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Bioengineers develop wearable sensor that has the capacity to measure glucose in sweat

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Bioengineers from the University of Texas at Dallas (Richardson, TX, USA) have developed a wearable, flexible electrochemical biosensor that has displayed the capacity to detect and quantify glucose levels in 1 μL of sweat that could be utilized by diabetes patients at home, as a less invasive glucose monitor.

The study, recently published in Sensors and Actuators B: Chemical, demonstrated the capability of the device to reliably detect and quantify an individual’s glucose level via perspiration on the skin. The novel device utilizes gold/zinc oxide thin films within porous polyamide substrates for low-volume ultrasensitive impedance based detection of glucose and cortisol using non-faradaic electron-ionic charge transfer.

“Fitness trackers that monitor heart rate and step count are very popular, but wearable, non-invasive biosensors would be extremely beneficial for managing diseases,” commented Shalini Prasad.

“In our sensor mechanism, we use the same chemistry and enzymatic reaction that are incorporated into blood glucose testing strips. But in our design, we had to account for the low volume of ambient sweat that would be present in areas such as under a watch or wrist device, or under a patch that lies next to the skin.”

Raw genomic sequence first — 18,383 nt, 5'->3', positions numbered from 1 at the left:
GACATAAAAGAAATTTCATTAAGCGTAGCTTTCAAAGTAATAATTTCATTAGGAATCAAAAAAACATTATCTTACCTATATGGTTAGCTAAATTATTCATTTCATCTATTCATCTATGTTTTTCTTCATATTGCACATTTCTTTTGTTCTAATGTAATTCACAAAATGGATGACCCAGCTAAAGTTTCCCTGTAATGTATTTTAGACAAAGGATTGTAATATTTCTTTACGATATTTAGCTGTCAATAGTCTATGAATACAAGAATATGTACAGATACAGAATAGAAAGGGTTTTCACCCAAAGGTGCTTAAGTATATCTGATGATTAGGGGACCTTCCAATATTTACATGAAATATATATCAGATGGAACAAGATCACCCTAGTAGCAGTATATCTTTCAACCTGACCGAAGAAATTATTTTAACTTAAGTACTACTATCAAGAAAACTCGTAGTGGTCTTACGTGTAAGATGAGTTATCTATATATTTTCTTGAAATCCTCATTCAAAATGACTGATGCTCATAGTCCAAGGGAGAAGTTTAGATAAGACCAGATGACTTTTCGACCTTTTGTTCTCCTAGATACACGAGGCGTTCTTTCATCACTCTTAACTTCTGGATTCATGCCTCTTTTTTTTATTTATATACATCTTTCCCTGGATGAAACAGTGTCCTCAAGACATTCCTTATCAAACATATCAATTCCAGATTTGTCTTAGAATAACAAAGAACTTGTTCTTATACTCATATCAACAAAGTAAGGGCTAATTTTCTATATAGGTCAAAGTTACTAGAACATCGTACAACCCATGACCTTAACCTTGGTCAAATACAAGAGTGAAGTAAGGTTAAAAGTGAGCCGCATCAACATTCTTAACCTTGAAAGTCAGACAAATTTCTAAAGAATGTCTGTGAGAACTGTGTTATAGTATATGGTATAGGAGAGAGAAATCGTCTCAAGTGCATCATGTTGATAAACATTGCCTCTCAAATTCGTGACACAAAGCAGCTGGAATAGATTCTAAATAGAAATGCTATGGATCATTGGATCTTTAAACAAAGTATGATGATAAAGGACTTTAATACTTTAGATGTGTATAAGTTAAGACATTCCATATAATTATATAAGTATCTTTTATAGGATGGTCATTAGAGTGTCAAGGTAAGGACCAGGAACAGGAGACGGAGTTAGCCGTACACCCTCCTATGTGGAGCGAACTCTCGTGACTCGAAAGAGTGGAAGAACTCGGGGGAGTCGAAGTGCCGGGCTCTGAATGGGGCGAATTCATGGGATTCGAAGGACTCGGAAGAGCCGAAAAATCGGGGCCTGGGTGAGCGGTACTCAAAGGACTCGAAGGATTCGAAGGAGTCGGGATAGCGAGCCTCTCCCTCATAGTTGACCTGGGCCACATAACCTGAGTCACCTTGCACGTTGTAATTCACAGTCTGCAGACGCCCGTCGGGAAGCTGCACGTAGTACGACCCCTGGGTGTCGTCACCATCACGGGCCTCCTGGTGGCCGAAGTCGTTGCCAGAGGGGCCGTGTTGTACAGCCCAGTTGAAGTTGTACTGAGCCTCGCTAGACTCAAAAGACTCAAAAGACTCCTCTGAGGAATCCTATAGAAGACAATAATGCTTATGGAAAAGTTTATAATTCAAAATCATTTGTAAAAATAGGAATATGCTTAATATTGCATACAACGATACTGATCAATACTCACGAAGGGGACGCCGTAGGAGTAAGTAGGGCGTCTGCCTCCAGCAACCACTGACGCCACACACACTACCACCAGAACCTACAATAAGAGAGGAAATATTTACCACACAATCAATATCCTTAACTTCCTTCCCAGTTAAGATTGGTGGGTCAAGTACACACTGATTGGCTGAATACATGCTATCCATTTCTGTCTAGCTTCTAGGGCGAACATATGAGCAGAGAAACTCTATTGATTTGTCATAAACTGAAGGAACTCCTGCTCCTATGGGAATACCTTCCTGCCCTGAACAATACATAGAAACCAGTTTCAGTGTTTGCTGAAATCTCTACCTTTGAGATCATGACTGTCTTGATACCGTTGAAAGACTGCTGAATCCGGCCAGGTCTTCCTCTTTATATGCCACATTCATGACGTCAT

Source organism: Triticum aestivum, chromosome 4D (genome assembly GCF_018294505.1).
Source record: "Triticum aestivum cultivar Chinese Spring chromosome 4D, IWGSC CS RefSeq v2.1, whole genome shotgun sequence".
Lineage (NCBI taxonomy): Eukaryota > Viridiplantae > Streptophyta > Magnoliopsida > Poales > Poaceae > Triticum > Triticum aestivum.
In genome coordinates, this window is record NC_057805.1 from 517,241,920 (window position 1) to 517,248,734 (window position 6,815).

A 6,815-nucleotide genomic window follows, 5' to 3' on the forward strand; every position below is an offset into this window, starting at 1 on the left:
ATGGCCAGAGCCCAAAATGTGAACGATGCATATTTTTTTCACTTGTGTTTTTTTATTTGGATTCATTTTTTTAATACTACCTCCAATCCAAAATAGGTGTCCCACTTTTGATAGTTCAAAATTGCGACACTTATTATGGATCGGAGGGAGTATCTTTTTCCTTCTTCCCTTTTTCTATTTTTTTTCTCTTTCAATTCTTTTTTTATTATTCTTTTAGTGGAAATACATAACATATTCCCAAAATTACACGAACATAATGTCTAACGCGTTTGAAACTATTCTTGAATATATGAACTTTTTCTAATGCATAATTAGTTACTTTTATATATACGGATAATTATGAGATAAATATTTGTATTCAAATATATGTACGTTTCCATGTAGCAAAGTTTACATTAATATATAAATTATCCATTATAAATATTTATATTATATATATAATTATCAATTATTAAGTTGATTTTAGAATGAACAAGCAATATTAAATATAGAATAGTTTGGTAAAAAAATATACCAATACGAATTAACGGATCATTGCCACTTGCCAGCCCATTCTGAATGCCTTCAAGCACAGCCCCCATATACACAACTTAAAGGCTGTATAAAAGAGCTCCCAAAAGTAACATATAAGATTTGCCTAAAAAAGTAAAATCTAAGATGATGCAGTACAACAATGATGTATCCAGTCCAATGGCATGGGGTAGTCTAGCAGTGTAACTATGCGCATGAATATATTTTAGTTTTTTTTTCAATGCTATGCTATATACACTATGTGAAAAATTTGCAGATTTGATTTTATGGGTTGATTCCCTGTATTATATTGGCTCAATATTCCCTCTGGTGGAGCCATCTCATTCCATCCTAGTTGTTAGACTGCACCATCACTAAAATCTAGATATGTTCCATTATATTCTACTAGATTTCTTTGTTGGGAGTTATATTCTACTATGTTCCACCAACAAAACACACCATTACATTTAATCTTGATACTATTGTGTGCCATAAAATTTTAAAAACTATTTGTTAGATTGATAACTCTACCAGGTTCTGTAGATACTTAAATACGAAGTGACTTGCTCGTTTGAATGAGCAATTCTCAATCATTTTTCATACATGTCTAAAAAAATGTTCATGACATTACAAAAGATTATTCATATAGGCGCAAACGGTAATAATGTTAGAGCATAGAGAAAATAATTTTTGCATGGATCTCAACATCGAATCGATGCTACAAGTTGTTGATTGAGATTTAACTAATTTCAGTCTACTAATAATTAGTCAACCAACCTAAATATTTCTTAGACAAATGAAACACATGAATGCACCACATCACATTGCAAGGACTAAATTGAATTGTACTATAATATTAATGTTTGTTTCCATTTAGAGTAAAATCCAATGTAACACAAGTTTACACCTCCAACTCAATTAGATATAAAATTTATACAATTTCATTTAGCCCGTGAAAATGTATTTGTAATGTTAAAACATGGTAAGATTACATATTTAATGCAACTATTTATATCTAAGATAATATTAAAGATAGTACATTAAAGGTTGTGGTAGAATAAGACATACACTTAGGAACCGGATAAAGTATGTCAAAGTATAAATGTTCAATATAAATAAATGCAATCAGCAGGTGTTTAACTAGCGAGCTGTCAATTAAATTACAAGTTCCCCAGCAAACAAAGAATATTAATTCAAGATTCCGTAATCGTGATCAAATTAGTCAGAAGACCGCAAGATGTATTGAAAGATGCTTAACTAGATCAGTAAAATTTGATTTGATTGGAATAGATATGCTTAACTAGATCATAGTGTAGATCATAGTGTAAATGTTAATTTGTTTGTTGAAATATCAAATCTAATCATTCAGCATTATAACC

The team designed the sensor to control for variable volumes of sweat production and the variety of compounds present that could interfere with glucose measurement, such as cortisol and lactic acid. They investigated the accuracy of the device utilizing synthetic and human sweat collected from donors. A reliable limit of detection of 0.1 mg/dL in human sweat was observed.

“Our modifications allow this material to entrap glucose oxidase molecules, which effectively amplifies the signal,” Prasad elaborated. “We did it this way because we are thinking about possible commercialization – to make these we need a fabrication process that is not complex.”

“At this point, we are thinking of this sensor as something you use for a day and toss out, and we believe it could easily be incorporated into existing consumer electronics platforms,” Prasad concluded. “We’re very excited about the potential for licensing this technology.”

Sources: Munje RD, Muthukumar S, Prasad S. Lancet-free and label-free diagnostics of glucose in sweat using Zinc Oxide based flexible bioelectronics. Sens. Actuator B-Chem doi:10.1016/j.snb.2016.07.088 (Epub ahead of print) (2016); www.utdallas.edu/news/2016/10/13-32235_Bioengineers-Create-Sensor-That-Measures-Perspirat_story-sidebar.html?WT.mc_id=NewsHomePageCenterColumn

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